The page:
A group of Laurel High School teachers on Thursday asked the Prince George's County Board of Education to cut back on the amount of testing put upon students, including the Partnership for Assessment of Readiness for College and Careers, or PARCC.
Six teachers from Laurel High testified during the public comment period of Thursday's board meeting at Suitland High School, speaking of student despair during tests, the 11-hours worth of PARCC testing in recent weeks, and the disruption this has caused in their classroom.
In addition to the comments from Laurel High School teachers, two teachers from the Robert Goddard Montessori School also testified regarding the burdens of standardized testing.
PARCC tests are the standardized tests that have replaced the Maryland School Assessment this year as part of the state's adoption of Common Core. Unlike the MSA, which was a paper and pencil test, the PARCC test is administered online.
Tom Miller, a math teacher at Laurel High, said the goal of Thursday's testimony was to encourage the Board to advocate state officials do away with PARCC, refuse administering the PARCC in Prince George's County, or refuse the benchmark exams throughout the year that are intended to prepare students for the exam.
Speakers received hearty applause from the crowd that filled the Suitland High auditorium.
Miller said that the typical 10th grader spends about 16 hours in a testing room during the PARCC tests and more than 11 hours of that is actual examination time.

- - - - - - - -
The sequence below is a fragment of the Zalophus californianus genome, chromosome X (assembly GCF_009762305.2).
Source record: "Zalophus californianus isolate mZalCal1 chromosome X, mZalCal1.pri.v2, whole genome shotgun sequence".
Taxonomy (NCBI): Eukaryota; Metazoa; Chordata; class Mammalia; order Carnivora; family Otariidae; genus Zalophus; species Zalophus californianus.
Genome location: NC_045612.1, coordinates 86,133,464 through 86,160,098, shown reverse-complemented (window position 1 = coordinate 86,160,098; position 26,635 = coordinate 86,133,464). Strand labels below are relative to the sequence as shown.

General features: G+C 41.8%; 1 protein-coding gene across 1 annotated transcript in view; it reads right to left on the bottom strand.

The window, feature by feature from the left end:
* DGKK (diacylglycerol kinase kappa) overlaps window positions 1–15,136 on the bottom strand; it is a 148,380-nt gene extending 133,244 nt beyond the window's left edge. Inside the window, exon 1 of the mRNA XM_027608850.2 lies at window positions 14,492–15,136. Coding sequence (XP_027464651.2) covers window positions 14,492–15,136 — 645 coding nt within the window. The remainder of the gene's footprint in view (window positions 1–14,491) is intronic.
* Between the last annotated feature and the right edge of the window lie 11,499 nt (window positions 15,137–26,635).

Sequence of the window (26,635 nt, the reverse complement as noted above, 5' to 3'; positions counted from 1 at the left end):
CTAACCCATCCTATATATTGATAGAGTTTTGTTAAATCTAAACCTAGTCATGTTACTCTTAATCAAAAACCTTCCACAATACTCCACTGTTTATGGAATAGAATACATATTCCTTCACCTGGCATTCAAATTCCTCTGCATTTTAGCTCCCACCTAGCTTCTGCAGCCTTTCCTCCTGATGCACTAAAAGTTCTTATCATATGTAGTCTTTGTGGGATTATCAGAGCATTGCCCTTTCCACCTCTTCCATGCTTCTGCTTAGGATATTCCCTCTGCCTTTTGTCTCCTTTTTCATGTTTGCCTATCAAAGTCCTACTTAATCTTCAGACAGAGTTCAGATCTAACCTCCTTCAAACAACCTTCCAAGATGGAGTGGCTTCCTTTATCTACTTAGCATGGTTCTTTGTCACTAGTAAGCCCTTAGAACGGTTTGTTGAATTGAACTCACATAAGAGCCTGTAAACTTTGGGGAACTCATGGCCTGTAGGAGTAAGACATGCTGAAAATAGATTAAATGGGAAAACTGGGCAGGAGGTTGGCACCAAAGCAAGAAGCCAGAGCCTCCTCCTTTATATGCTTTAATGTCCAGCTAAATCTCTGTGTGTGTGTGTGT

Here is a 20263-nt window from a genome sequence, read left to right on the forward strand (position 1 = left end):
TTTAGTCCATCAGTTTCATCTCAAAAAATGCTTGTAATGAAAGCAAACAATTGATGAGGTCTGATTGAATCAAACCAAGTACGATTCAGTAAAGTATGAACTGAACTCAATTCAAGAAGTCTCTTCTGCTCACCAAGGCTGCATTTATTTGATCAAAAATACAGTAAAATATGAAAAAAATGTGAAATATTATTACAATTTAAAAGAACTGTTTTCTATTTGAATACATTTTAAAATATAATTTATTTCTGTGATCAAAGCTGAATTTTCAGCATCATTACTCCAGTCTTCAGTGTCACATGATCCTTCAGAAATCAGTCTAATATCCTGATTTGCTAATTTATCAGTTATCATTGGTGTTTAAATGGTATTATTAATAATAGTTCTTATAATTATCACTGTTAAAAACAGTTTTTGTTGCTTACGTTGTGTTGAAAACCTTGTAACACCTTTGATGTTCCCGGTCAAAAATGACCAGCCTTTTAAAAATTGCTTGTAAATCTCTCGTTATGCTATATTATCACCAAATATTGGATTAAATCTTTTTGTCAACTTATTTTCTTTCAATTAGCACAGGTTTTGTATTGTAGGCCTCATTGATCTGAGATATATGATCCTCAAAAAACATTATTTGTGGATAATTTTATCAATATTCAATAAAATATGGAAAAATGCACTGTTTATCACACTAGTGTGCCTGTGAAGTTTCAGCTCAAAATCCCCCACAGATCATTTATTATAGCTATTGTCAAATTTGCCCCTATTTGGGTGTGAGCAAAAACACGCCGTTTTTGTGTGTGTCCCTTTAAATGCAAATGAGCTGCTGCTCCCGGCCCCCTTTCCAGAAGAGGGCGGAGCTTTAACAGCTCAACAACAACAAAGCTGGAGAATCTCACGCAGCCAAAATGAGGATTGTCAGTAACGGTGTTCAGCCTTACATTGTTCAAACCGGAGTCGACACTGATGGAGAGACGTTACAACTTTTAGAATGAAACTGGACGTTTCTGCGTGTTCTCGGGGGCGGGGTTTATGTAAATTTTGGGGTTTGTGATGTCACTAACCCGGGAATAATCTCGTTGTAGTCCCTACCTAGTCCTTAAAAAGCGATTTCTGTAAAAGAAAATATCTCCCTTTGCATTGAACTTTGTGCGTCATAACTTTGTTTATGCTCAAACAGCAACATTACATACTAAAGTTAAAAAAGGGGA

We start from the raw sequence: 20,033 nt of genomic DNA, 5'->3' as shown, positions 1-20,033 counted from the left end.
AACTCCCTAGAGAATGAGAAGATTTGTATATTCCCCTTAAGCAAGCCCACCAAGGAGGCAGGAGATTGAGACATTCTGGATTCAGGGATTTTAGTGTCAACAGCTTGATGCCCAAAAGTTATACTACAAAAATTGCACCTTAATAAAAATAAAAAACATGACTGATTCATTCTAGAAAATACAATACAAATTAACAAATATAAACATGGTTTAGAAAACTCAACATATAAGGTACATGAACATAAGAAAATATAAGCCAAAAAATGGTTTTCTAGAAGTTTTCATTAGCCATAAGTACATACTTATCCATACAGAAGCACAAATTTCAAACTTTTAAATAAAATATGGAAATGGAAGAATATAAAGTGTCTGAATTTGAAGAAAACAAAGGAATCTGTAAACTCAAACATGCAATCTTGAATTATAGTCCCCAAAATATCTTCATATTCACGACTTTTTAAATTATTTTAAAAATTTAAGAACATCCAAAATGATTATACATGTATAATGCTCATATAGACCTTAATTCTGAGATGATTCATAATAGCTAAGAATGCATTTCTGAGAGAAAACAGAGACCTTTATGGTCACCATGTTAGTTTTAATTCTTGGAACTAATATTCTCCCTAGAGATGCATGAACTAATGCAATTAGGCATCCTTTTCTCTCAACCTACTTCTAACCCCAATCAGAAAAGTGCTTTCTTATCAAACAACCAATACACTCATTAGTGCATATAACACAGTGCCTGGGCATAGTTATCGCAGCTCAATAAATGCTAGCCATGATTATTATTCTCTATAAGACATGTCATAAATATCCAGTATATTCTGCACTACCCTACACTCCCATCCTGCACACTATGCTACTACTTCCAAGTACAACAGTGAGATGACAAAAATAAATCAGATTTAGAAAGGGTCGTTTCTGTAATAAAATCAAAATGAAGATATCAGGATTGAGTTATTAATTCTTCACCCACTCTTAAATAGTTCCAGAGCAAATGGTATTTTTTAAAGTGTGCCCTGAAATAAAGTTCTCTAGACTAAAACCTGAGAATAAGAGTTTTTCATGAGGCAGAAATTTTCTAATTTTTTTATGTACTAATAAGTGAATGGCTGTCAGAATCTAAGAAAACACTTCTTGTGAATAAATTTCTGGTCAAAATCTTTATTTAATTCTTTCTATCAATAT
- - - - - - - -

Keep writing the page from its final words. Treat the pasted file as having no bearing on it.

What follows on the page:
Special education teachers argued that testing time has replaced their time with teaching students how to even use a keyboard to be able to take the test, let alone prepare them for life after high school with the challenges they face.
Cheryl Davis, an English teacher at Laurel, pointed out that SAT exams only teak four hours, an Advanced Placement test takes three hours, and exams for admission into law or medical school take three hours.
"What is possibly on the test that can take 11 hours?" she said.
Davis also said there is a "shroud of secrecy" around the exam, criticizing the fact that teachers cannot see the exam prior to the test and the monitoring of students' social media accounts for PARCC questions.
Two students in Maryland were recently caught posting PARCC questions on social media by Pearson, the education publisher administering the exam.
Some educators in Prince George's County aren't the only ones concerned with the amount of standardized tests students are taking.
In Howard County, 82 percent of educators surveyed in the Howard County Education Association's annual job satisfaction survey said they believe too much time is spent on administering standardized assessments.
Nearly 4,000 school system educators, counselors and support staff personnel participated in the survey, more than 57 percent of the 6,800 eligible employees.
Sharon Campbell, an English teacher at Laurel, believes the amount of testing she administers has caused her to become an obstacle to teaching, adding that school systems have been drowning education with the amount of testing.
She ended her public comments to the board with a quote from her grandfather, who was a farmer.
"A farmer cannot fatten a pig by weighing it," she said.